Home Business Economy & Politics Christian Wulff goes on trial over receiving and granting favors in office

Christian Wulff goes on trial over receiving and granting favors in office


Former German President Christian Wulff will go on trial today over receiving and granting favors in office.

Christian Wulff, 54, is alleged to have accepted the payment of hotel bills by a film producer in return for lobbying while he was premier of Lower Saxony in 2008.

The former president – who stepped down in February 2012 after less than two years in the post – is Germany’s first head of state to answer charges in court.

Christian Wulff rejects the allegations and has vowed to clear his name.

Film producer David Groenewold also faces similar charges.

The trial is expected to start at 10 a.m. local time in the northern city of Hannover.

Christian Wulff is alleged to have allowed film producer David Groenewold to pay hotel bills in Munich during the Oktoberfest beer festival in 2008 and on the northern island of Sylt in 2007.

In return, Christian Wulff is accused of having lobbied German companies to support David Groenewold’s work.

Christian Wulff is alleged to have accepted the payment of hotel bills by a film producer in return for lobbying while he was premier of Lower Saxony in 2008

Christian Wulff is alleged to have accepted the payment of hotel bills by a film producer in return for lobbying while he was premier of Lower Saxony in 2008

Prosecutors had sought to put the former head on trial for corruption, but the court only approved the less serious charges.

If convicted, Christian Wulff faces up to three years in jail or a fine.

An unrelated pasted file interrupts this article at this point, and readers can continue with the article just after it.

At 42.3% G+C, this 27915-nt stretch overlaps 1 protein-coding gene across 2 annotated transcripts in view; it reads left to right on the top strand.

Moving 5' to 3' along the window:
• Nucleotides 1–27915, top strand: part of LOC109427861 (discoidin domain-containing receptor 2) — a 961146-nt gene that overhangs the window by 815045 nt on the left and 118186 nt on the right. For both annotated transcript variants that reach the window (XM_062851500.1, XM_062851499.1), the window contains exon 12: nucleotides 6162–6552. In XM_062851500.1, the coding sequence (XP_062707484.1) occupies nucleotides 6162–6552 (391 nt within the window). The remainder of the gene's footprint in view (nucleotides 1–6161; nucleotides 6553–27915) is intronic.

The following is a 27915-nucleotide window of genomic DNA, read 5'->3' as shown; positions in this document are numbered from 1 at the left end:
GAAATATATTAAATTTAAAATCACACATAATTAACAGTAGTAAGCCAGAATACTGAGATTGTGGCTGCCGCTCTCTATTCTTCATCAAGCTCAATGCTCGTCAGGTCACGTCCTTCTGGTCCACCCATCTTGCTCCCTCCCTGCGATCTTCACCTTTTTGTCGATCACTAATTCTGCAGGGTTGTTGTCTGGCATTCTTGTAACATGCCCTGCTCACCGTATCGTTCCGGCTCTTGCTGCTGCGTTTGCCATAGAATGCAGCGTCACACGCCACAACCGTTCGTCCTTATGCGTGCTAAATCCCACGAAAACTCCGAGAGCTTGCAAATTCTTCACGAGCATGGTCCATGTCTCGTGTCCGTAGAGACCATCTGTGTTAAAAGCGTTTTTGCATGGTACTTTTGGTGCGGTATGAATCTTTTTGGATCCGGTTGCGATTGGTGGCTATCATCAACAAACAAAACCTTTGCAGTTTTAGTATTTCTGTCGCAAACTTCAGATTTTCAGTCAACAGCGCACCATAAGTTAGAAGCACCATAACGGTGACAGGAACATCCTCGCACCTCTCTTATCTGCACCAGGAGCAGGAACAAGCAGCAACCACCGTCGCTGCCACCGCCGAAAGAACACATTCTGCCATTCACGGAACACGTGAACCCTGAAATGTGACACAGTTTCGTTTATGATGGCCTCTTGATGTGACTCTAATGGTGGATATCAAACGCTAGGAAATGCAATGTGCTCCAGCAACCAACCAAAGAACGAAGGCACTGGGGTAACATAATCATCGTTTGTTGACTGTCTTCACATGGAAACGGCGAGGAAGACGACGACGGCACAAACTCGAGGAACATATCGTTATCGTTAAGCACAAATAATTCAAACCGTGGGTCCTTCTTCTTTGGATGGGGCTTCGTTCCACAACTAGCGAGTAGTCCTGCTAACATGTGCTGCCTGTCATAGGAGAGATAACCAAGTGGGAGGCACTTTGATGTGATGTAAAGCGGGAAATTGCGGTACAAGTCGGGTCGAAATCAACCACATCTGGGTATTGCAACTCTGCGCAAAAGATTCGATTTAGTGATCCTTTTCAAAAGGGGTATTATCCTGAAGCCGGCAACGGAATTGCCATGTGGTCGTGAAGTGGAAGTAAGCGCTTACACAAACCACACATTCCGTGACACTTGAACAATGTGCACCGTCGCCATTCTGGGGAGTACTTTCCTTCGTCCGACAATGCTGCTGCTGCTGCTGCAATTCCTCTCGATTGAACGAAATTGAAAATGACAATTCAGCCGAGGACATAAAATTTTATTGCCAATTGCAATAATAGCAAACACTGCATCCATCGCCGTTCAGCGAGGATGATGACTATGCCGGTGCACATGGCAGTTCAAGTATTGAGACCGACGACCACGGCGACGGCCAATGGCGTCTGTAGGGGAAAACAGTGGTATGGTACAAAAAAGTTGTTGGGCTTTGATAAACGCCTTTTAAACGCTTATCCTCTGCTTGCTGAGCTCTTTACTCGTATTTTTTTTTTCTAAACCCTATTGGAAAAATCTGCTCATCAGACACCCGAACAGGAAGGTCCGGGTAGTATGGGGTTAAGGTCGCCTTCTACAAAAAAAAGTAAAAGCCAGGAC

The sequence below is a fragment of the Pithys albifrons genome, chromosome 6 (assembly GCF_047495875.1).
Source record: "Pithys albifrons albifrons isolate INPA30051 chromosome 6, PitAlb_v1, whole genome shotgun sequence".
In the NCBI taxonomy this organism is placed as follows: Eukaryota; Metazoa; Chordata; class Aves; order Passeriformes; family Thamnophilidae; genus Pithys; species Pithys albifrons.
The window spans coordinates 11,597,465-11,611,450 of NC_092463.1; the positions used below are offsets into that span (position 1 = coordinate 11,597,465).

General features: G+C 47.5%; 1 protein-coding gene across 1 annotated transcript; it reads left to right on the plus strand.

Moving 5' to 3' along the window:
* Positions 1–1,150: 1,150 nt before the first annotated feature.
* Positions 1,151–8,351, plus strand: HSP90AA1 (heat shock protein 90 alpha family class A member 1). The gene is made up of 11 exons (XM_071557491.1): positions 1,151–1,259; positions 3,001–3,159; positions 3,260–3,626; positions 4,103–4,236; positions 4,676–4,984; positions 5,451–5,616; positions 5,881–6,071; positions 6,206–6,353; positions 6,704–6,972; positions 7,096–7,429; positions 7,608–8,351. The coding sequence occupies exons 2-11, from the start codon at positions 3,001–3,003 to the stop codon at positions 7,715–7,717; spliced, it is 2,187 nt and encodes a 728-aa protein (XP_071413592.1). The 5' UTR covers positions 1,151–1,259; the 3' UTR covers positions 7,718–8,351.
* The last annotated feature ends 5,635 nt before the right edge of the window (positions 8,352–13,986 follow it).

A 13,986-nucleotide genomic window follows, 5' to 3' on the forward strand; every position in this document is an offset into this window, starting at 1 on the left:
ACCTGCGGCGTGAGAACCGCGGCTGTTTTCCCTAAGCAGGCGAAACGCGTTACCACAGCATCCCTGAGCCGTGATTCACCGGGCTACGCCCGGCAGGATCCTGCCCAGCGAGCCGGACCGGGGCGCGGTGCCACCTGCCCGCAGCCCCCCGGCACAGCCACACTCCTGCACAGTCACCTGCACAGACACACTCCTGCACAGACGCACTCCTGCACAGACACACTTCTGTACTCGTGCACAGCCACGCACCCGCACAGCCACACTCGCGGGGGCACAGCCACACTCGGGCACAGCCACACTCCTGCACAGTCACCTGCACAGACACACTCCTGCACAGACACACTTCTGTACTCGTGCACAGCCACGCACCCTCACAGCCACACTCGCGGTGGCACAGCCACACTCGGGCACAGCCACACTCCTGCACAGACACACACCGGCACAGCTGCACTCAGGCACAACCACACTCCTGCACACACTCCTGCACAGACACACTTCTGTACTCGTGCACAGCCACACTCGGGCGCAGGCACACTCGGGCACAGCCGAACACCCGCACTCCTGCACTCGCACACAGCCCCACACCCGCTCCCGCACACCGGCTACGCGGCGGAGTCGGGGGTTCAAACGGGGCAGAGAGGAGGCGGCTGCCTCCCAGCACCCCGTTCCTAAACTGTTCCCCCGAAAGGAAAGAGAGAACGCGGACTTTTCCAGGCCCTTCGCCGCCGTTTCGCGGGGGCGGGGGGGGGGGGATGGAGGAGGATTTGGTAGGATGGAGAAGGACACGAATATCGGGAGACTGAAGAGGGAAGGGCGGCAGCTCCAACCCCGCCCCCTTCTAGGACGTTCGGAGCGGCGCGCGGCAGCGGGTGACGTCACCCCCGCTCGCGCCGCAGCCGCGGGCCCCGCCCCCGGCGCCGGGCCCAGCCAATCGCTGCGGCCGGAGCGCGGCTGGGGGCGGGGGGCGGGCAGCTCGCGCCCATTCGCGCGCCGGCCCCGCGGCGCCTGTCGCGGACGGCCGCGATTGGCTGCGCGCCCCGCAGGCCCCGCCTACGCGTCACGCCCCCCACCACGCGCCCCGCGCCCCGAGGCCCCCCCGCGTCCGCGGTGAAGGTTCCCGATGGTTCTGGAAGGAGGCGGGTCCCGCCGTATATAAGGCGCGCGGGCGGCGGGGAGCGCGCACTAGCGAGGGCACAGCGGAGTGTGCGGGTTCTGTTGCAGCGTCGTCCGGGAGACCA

Christian Wulff and David Groenewold had rejected an offer from the prosecutor in March to settle the case with a fine – a procedure allowed for cases not considered especially serious.

He resigned amid a welter of unfavorable coverage in the German media dealing with his links to businessmen.

The pressure on him increased at the end of December 2011 with allegations, published in the mass circulation Bild newspaper, about a low interest home loan received from the wife of a wealthy businessman in 2008.

Christian Wulff was accused of giving misleading statements about the loan and later apologised to the editor of Bild, Kai Diekmann, for leaving an angry message on his voicemail threatening him if the story was published.

Chancellor Angela Merkel had pushed strongly to get Christian Wulff, from her centre-right CDU party, appointed to the largely ceremonial post in 2010.

At the time of his resignation, Angela Merkel said she accepted it “with respect but also with regret” and that she was convinced he had “acted legally”.

President Christian Wulff was succeeded by the Lutheran pastor and former East German anti-communist campaigner, Joachim Gauck.